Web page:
Since inflation is going to remain elevated for the first half of 2023, consumers and businesses will remain cautious and prudent about new spending for the same period of time. However, a decline in longer interest rates—again the result of an inverted yield curve—will make new installment loans for homes, cars, etc., more affordable. Given the caution among consumers, the stimulative effect on the economy from this affordability will be modest at first but pick up speed as the recovery gains momentum.
With stronger consumer confidence, low interest rates on consumer credit will help consumers make new spending commitments earlier than they otherwise would. This in turn helps the economic recovery get underway, alleviating an otherwise potentially serious recession.
In other words, we can expect a recession in Europe because the positive effect of lower inflation and lower interest rate will be delayed. It will not kick in until consumers feel confident enough to commit their hard-earned money to installment loans and to regularly being able to pay their credit card bills. All recession bells will go off in the next couple of months, but the recovery could begin as early as in the fall.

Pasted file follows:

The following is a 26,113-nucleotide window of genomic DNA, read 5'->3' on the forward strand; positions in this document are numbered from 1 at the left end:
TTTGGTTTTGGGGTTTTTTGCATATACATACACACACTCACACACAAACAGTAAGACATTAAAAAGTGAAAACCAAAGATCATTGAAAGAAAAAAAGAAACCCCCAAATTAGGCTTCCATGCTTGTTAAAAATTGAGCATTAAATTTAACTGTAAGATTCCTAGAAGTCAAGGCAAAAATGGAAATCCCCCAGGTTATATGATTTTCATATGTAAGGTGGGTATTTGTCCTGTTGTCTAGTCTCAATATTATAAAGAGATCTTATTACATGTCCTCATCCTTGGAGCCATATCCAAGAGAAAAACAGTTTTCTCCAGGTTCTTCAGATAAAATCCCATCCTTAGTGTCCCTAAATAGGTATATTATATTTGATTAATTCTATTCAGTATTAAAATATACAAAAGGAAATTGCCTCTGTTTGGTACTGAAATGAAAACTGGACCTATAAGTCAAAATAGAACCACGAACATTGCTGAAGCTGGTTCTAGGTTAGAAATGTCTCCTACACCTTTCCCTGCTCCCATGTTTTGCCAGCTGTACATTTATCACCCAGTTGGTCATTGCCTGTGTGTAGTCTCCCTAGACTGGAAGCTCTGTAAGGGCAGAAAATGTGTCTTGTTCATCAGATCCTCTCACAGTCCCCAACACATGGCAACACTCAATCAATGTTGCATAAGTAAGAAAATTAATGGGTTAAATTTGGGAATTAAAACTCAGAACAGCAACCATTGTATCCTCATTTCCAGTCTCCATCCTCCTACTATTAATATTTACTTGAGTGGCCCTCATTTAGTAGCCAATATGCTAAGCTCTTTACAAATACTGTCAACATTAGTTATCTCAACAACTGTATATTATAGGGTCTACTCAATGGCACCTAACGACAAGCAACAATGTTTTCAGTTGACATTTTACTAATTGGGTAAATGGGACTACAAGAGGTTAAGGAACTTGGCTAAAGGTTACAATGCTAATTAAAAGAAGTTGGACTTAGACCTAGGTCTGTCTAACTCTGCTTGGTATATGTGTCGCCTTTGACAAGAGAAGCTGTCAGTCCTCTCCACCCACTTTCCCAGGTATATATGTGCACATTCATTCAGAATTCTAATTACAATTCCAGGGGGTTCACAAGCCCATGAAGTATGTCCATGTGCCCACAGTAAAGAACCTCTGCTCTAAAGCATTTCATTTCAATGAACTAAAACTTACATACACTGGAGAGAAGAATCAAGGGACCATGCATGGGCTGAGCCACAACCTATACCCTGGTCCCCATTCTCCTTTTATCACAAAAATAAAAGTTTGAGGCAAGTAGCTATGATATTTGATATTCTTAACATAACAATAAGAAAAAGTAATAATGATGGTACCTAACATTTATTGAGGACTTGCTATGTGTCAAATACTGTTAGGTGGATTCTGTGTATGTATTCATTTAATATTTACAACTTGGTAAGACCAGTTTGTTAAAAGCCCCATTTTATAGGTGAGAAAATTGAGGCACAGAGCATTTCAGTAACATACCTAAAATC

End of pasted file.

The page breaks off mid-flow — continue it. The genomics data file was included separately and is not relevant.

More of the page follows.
This scenario is contingent on the usual ‘all other things equal’ assumption. Economists happily hide behind it in an attempt to get away with a bad forecast ‘for free.’ Since I do not do bad forecasts, I am not going to use that escape hatch. Instead, I am going to point to the second reason to expect a recession: fiscal policy.